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All About the Hymen: What Is It? Does It Tear or Bleed?

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Even though the hymen is a small part of the body, it can be a big part of some people’s thoughts and feelings toward sex. You might have heard a lot of things about this body part from different people. You can keep reading to find out some facts – and separate the fiction – about the hymen.

What are some some myths about the hymen?

Before talking about what the hymen is, we first have to talk about what it isn’t.

A hymen us not

  • A barrier completely covering the opening to the vagina. If that were true, there would be no way for discharge or menstrual (period) blood to come out of the vagina. Very rarely, someone can be born with a hymen completely covering the vagina. A simple surgery can fix this.
  • A physical sign of virginity. Every hymen can look different, so you can’t tell if someone’s hymen looks the way it does because they were born that way, or if something happened to it. Also, some people’s definitions of virginity have nothing to do with vaginal sex.
  • Deep inside the vagina. It’s actually at the vaginal opening; if you have a vagina, you’ll be able to see your hymen (if you have one) by holding a mirror in front of your genitals and spreading your labia.

So what is it, actually?

Even though the hymen can sound really complicated, it’s physically just a simple body part.

The hymen, or vaginal corona, is a piece of membrane that goes around part of the opening to the vagina. Just like every other body part, every hymen can look different. They can…

  • Be thin or thick
  • Be loosely draped around the vaginal opening or more stiff
  • Cover a lot of the opening or very little
  • Not exist. Some people just don’t have them!

Many only have one hole leading to the vagina (like a doughnut), but some can look like they have multiple holes (like a piece of swiss cheese). The most common kind of hymen is shaped like a half-moon around the opening of the vagina.

Just like every other body part, when a person experiences some event (like sex), their hymen might change. However, because there are so many differences between people, bodies, and events, it won’t be the same for all people.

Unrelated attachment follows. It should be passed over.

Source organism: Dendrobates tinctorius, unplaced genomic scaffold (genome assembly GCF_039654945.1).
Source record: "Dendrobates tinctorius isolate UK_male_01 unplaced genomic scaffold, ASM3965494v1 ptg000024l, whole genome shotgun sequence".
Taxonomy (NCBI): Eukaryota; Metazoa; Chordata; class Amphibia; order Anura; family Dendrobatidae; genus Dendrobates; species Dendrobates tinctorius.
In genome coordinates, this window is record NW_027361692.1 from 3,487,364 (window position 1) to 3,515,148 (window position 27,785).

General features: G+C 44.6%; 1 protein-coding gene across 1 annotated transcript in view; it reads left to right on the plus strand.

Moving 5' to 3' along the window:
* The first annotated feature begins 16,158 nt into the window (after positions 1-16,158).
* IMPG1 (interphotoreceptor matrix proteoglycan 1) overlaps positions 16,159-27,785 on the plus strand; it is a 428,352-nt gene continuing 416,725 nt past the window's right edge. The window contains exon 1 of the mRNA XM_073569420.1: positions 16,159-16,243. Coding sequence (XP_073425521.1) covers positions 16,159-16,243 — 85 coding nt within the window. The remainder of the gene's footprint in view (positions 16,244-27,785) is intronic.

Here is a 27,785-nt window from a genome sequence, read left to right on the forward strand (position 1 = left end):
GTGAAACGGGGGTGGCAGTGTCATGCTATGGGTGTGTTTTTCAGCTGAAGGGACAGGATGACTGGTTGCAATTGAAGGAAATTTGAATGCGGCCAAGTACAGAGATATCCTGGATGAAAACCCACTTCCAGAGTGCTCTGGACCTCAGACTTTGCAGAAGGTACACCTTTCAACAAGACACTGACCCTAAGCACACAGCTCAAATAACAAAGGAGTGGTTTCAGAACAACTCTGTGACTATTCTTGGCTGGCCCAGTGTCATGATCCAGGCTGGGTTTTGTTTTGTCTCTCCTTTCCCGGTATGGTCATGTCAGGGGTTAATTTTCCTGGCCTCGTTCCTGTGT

Can the hymen get torn or stretched?

It’s possible for the hymen to tear or stretch, but it depends on the person. For people who are born with no hymen, or with hymens that only cover a small area, their hymens might not ever tear or stretch.

For other people, their natural hymens might cover a larger area. So when inserting tampons, menstrual cups, dildos, fingers, penises, etc., their hymens might stretch over time to make it easier. Or, in some cases their hymens might tear from an injury, impacts during sports, or rough vaginal sex. Like other body parts, a hymen will repair any tears to stop the bleeding.

Does the hymen bleed the first time you have sex?

Some people’s hymens bleed and some don’t the first time they have penetrative vaginal sex. Generally, the hymen will start thinning naturally after puberty. For some people, it might stretch further from things like exercise, tampon use, or masturbation. For many of these people, by the time they have vaginal sex, the hymen will not tear any further, so they will not bleed. Some other people might have enough membrane left to tear and bleed the first time they have vaginal sex.

However, it’s also possible to bleed for a different reason. Some people can get nervous putting a penis or dildo in their vagina for the first time. If they’re nervous, their vaginas might not expand and lubricate enough, so the friction of something moving inside could cause bleeding. So sometimes, bleeding during first-time sex is actually because of lack of lubrication, not the hymen.

How can I reduce the chances of the hymen tearing and bleeding during sex?

Fortunately, there are ways to reduce the chances of bleeding while having sex:

  • Doing more foreplay and other activities that make you more turned on and lubricated
  • Taking things slowly
  • Making sure you’re physically and emotionally comfortable
  • Stretching out your hymen with fingers or a small dildo over a period of time, like every day for a month. This can help to work your way up to penetrative sex

It’s also important to remember that some STIs or other infections, like yeast infections, can cause bleeding during sex. If you or your partner have ever been exposed to possible STIs, it’s a good idea to get tested.

Can you tell if someone’s a virgin by checking their hymen?

This is a common myth, and it’s been around since ancient times. According to the myth, a virgin has an unbroken hymen; someone who’s had sex has no hymen, or a “broken” one.

As we mentioned earlier, the hymen doesn’t actually cover the entire opening of the vagina, and it’s likely to wear away over time – although some can stretch or tear. Some people’s hymens will change after they start having sex, and some people’s won’t. But a hymen doesn’t completely disappear after sex. If a person had one before having sex, they’ll still have it afterward.

Because there are so many differences between people’s bodies and how their bodies can change (or don’t change), you can’t be sure if someone’s a virgin by checking their hymen.

Another problem is that there is no actual definition for virginity. Some people might believe that they’re virgins until they have penetrative sex. Some other people might say oral sex or fingering counts as “losing” your virginity. Some people don’t believe in virginity at all. So even if someone is trying to check for signs of vaginal penetration, it still doesn’t cover all the other things people might do.

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